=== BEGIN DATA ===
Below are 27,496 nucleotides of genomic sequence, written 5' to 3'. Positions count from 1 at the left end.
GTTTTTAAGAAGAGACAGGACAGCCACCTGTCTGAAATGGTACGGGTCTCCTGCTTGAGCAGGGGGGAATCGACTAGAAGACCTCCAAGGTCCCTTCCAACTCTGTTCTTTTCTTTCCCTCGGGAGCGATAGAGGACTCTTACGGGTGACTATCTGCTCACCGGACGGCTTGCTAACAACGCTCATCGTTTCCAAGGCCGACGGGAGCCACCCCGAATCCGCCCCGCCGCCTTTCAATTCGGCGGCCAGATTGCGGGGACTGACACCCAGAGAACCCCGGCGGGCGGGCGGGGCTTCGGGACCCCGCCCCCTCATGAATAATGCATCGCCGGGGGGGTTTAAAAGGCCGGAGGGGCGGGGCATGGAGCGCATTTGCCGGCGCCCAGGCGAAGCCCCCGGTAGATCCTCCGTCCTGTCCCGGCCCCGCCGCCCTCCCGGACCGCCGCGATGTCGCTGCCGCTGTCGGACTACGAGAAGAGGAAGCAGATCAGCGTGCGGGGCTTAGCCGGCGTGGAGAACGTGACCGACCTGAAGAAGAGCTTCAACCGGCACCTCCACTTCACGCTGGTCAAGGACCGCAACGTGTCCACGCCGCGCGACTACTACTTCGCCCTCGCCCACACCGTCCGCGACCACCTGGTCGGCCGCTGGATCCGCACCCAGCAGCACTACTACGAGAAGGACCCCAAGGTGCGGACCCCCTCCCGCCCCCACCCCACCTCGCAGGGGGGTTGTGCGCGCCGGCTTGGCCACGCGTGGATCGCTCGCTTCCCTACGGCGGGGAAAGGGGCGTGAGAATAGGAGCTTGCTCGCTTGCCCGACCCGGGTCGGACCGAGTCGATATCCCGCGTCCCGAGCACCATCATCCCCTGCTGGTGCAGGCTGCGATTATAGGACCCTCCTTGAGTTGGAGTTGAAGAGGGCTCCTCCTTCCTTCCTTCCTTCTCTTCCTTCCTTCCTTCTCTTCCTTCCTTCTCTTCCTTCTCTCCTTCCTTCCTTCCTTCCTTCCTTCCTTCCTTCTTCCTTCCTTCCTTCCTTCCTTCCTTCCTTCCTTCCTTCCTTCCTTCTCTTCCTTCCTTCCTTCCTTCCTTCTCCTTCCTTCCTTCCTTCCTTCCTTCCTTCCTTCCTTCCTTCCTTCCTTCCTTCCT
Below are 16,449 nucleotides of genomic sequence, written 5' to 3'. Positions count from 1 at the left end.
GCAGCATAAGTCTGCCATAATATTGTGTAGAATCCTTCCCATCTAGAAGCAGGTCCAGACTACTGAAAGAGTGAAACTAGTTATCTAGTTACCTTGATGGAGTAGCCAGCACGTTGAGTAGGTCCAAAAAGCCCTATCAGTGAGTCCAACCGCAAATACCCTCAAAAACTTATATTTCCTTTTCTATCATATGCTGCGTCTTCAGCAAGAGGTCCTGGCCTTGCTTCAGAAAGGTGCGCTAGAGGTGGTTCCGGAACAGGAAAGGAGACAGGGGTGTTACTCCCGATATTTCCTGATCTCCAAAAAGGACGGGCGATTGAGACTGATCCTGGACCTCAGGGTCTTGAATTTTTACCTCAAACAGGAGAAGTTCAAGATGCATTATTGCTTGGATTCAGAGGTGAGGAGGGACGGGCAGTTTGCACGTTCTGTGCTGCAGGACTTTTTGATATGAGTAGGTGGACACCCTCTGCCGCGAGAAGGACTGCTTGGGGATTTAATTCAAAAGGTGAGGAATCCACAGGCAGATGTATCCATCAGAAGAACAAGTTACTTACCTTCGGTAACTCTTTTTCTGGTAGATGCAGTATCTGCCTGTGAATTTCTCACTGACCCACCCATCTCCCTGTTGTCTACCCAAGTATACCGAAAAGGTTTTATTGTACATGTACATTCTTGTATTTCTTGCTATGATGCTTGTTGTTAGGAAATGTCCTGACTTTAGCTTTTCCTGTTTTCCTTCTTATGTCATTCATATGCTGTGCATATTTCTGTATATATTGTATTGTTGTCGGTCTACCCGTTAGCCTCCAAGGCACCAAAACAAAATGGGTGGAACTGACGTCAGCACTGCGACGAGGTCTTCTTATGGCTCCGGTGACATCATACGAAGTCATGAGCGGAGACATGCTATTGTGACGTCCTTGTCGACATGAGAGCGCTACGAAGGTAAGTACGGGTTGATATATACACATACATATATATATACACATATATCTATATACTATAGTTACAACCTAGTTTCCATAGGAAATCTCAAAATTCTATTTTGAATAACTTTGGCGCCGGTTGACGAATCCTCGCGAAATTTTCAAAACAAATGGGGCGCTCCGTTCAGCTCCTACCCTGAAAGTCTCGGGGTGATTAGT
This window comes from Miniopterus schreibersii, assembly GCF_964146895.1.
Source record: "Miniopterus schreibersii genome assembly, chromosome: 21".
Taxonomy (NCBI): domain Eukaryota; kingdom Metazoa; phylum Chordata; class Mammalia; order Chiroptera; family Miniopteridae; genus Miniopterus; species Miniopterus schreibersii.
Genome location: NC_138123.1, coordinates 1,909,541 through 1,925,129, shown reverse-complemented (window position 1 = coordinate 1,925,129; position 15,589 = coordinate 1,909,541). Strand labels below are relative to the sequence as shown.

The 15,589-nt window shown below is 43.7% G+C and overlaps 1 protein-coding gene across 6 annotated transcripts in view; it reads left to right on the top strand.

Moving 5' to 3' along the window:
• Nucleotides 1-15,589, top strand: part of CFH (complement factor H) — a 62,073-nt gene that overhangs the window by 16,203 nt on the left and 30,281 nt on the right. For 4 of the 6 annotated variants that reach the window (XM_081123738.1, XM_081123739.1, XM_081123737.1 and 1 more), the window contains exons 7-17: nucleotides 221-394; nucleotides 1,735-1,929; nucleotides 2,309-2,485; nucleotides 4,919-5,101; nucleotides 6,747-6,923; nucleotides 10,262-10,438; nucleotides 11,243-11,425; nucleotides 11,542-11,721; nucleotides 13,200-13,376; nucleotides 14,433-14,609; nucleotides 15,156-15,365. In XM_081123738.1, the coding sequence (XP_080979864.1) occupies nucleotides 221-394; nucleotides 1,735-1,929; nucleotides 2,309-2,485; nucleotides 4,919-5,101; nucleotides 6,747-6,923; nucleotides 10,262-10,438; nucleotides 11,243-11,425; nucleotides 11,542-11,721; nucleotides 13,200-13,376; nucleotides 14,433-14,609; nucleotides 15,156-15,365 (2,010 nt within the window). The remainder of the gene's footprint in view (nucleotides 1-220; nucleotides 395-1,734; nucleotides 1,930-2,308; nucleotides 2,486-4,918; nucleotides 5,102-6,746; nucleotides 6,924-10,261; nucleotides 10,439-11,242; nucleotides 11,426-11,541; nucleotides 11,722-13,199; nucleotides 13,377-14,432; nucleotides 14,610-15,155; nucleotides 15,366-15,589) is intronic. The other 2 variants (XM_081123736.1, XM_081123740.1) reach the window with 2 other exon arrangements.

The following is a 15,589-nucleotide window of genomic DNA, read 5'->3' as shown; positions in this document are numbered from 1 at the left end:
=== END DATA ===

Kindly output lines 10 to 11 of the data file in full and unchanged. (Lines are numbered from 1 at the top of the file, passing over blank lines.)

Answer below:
Moving 5' to 3' along the window:
• Nucleotides 1-15,589, top strand: part of CFH (complement factor H) — a 62,073-nt gene that overhangs the window by 16,203 nt on the left and 30,281 nt on the right. For 4 of the 6 annotated variants that reach the window (XM_081123738.1, XM_081123739.1, XM_081123737.1 and 1 more), the window contains exons 7-17: nucleotides 221-394; nucleotides 1,735-1,929; nucleotides 2,309-2,485; nucleotides 4,919-5,101; nucleotides 6,747-6,923; nucleotides 10,262-10,438; nucleotides 11,243-11,425; nucleotides 11,542-11,721; nucleotides 13,200-13,376; nucleotides 14,433-14,609; nucleotides 15,156-15,365. In XM_081123738.1, the coding sequence (XP_080979864.1) occupies nucleotides 221-394; nucleotides 1,735-1,929; nucleotides 2,309-2,485; nucleotides 4,919-5,101; nucleotides 6,747-6,923; nucleotides 10,262-10,438; nucleotides 11,243-11,425; nucleotides 11,542-11,721; nucleotides 13,200-13,376; nucleotides 14,433-14,609; nucleotides 15,156-15,365 (2,010 nt within the window). The remainder of the gene's footprint in view (nucleotides 1-220; nucleotides 395-1,734; nucleotides 1,930-2,308; nucleotides 2,486-4,918; nucleotides 5,102-6,746; nucleotides 6,924-10,261; nucleotides 10,439-11,242; nucleotides 11,426-11,541; nucleotides 11,722-13,199; nucleotides 13,377-14,432; nucleotides 14,610-15,155; nucleotides 15,366-15,589) is intronic. The other 2 variants (XM_081123736.1, XM_081123740.1) reach the window with 2 other exon arrangements.